I had a few supporters who prayed with me and funded me, and there was always the money to go. I had practically no budget, just asking God for wisdom and guidance. Yes, the work continues because the persecution of Christians is worse than it’s ever been in many countries in the world.
I started an organisation called Friends in the West in the late 1970s, when a Canadian journalist challenged me to help imprisoned Christians in the Gulags. I wanted to be a voice for them and get them released, which I was able to do with the help of German lawyer Wolfgang Volger. A United Nations diplomat said: “Ray, nothing will happen at the UN; but I like what you’re trying to do.” He introduced me to Congressman John Buchanan. They didn’t think anything could be done, but we wrote out a resolution on a brown paper bag in his office. Suddenly, he had over 100 Congressmen wanting to back this bill, the first of its kind. It helped secure the release of many more people like Georgi Vins and the Siberian Seven.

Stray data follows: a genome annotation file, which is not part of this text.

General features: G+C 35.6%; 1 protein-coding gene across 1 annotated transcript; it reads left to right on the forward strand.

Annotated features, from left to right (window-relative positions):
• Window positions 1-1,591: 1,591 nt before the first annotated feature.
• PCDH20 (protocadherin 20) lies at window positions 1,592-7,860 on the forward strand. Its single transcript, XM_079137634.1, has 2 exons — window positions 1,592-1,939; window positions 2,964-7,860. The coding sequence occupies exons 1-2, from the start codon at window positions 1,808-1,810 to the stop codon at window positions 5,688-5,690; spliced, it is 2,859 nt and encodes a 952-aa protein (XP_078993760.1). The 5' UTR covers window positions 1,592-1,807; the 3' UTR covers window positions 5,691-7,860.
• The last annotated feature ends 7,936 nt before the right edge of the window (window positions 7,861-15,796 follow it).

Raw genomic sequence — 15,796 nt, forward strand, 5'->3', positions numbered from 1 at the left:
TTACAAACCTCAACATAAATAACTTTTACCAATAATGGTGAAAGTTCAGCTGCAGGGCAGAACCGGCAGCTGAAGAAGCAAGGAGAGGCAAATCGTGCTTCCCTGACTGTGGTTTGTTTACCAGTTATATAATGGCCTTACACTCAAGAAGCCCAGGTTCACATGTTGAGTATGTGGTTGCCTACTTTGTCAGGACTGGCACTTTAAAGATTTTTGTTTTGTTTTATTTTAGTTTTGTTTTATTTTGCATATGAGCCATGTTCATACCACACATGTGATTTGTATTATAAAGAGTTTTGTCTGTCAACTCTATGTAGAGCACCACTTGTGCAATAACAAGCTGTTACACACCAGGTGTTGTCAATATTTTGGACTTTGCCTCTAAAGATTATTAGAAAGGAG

I read about the “lost boys” of Sudan in Life magazine. Five thousand orphans were sent to Ethiopia, but were not accepted and turned back. One thousand were lost, but the rest ended up in Southern Sudan. I wanted to find them, and we did find them. We set up a school, and got food and support from over the border in Kenya. They all got immigration status to leave for American and Canada.
While I was there, I was ordained a deacon in the Church of Sudan, because the bishop wanted me to be able to speak out for Christians in the civil war.
I’d been involved in Idi Amin’s Uganda, when half a million Christians were put to death. I went back during the Ethiopian famine which was impacting Uganda, which was in a civil war. The Ugandan prime minister asked me to go to Lueuro, the killing fields of Uganda, to help there. I was so discouraged by the pictures of the emaciated Ethiopian and Ugandan children, but I wanted to show their potential. The idea just came out of me: why don’t we start an African children’s choir?